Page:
For every ten cups of flour scooped out in kitchens and bakeries around the world, Australia provides about one, Russia and Ukraine about three.

But war in Ukraine means the international community is looking to countries like Australia to try and fill the void.

« (Australia) has been critical over the last couple of years … because the rest of the world has had to look elsewhere apart from the Black Sea for wheat supplies, » Mr Voznesenski said.

More than 14,000 kilometres from the conflict, Ryan Milgate is looking over his wheat crop in Minyip in the Wimmera region in the north-west of Victoria.

Ryan Milgate

Minyip grain farmer Ryan Milgate has planted about 8,000 hectares of wheat this year – a land mass similar to 4,500 times the surface of the Melbourne Cricket Ground (MCG).(ABC News: Sean Warren)

His wheat will be in high demand when it is harvested later in the year, but Mr Milgate said it is awful this is partly the result of war.

« It’s terrible to see people on the other side of the world and what’s happening there, » he said.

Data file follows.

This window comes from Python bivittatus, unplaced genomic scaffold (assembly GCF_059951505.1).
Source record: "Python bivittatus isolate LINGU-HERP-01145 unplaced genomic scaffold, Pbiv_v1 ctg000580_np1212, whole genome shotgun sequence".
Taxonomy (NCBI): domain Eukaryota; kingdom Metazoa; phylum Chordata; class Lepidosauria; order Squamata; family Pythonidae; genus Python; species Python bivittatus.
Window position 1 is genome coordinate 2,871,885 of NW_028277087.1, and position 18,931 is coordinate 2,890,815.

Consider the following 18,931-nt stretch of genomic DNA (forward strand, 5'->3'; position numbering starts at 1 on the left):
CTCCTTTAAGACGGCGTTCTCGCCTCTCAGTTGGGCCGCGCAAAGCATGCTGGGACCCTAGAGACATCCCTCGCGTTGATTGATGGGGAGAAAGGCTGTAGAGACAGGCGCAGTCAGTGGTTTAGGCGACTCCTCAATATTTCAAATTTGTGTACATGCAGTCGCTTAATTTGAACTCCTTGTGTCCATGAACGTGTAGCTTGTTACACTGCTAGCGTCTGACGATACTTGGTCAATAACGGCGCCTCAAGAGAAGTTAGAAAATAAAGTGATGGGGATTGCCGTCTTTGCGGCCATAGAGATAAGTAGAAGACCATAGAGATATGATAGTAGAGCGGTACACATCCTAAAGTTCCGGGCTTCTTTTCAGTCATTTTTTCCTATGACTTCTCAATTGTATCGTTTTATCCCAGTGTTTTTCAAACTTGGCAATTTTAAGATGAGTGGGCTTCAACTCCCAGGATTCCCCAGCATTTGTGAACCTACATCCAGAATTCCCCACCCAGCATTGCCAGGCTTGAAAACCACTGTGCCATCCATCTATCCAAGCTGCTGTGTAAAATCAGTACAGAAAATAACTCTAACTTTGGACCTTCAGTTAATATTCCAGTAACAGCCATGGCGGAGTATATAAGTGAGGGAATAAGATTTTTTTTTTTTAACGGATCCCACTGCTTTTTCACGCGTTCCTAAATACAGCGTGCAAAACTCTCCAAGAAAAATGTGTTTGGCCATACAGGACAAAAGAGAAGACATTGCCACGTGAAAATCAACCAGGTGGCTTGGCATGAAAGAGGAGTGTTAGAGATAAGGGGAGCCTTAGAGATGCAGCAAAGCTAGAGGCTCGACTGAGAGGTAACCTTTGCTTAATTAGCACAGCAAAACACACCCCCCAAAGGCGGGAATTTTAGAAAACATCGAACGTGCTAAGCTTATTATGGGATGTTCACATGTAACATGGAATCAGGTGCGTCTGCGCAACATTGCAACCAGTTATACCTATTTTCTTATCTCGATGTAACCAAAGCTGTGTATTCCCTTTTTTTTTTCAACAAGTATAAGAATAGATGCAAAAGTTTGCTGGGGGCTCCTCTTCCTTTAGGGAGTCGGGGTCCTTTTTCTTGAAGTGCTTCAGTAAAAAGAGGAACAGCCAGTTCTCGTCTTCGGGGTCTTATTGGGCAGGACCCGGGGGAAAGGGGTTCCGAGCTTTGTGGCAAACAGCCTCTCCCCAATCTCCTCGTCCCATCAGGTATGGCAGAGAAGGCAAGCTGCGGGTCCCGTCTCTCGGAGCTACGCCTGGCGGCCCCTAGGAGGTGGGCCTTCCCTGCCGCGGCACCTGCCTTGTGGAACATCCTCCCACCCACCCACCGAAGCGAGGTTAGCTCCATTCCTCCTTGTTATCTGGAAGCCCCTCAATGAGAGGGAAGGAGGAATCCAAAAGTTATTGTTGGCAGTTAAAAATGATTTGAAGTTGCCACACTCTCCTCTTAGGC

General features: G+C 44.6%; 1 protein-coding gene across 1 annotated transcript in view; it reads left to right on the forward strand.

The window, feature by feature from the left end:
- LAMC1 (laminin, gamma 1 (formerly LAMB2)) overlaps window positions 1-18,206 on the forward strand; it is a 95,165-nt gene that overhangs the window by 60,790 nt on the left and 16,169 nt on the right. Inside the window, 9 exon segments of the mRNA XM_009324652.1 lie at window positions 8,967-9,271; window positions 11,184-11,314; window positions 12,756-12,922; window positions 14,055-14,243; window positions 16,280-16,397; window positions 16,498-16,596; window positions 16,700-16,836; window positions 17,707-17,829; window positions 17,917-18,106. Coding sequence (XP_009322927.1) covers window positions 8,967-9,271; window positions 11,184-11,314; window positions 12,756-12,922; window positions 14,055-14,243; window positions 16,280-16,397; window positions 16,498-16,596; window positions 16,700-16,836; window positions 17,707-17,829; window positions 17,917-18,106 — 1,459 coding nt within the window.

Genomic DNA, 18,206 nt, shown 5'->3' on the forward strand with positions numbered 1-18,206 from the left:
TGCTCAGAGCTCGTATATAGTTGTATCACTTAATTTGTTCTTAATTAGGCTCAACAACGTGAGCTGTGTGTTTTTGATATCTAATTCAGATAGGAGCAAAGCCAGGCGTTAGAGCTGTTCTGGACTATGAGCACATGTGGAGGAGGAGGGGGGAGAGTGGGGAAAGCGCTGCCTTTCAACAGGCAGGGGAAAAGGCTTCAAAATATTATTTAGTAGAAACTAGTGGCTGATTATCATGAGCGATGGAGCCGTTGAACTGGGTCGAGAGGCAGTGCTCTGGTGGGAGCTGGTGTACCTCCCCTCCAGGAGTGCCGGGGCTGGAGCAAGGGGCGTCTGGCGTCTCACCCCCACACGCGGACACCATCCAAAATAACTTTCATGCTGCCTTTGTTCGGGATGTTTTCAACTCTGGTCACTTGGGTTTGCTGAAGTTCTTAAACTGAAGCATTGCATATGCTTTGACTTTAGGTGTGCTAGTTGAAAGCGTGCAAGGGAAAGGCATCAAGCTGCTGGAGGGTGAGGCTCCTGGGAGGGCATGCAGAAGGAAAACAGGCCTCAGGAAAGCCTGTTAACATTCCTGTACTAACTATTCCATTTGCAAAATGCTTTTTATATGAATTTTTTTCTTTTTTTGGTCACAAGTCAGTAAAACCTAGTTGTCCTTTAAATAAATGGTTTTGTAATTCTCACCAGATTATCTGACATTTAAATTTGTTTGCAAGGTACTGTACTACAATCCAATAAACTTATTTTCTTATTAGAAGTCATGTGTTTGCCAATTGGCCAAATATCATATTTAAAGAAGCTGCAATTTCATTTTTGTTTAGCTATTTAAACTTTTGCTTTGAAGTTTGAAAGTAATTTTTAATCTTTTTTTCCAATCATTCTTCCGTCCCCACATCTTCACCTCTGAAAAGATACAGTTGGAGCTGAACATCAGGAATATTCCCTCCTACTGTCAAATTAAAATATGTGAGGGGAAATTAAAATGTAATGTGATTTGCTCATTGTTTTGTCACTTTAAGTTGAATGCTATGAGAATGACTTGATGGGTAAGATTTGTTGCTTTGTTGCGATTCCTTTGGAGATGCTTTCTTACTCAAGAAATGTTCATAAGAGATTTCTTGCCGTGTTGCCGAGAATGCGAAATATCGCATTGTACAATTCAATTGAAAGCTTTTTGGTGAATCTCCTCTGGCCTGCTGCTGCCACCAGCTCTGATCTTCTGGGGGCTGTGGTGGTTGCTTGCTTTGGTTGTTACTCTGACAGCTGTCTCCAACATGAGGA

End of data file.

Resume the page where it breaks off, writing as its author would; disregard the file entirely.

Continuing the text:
« Markets are made of supply and demand, and that’s influenced by many factors.

« It could be drought, could be conflict, could be politics. Unfortunately, that’s a stark reality of the world we’re in. »

Depending on their business — and cash flow — some farmers sell their wheat before it’s harvested.

They’ll get the price now, or like Mr Milgate, a different price when most Australian wheat is cut anywhere from October to December, depending on conditions. 

« It’s pretty sad to see what’s going on around the world, Ukraine and Russia, » he said.

« But it’s a supply-demand market, it comes in different ways. »

Growing barley, canola and lentils as well as wheat, Mr Milgate is like many other farmers who grow a variety of crops.

Some of that is to improve the soil composition and smooth out the peak seasons of planting and harvesting. 

Another is to deal with the two key factors in farming far beyond the control of one man: weather and the price paid for different commodities.

« We’ve only really got control of what we’re looking at here, » he said, laughing and sweeping his arm to point towards the lush young green wheat.

« But I guess we just control the ‘controllables’ and the rest comes along that. 

« There’s methods of minimising and maximising our returns and risk. But we really only concentrate on what we can influence. »

Minyip wheat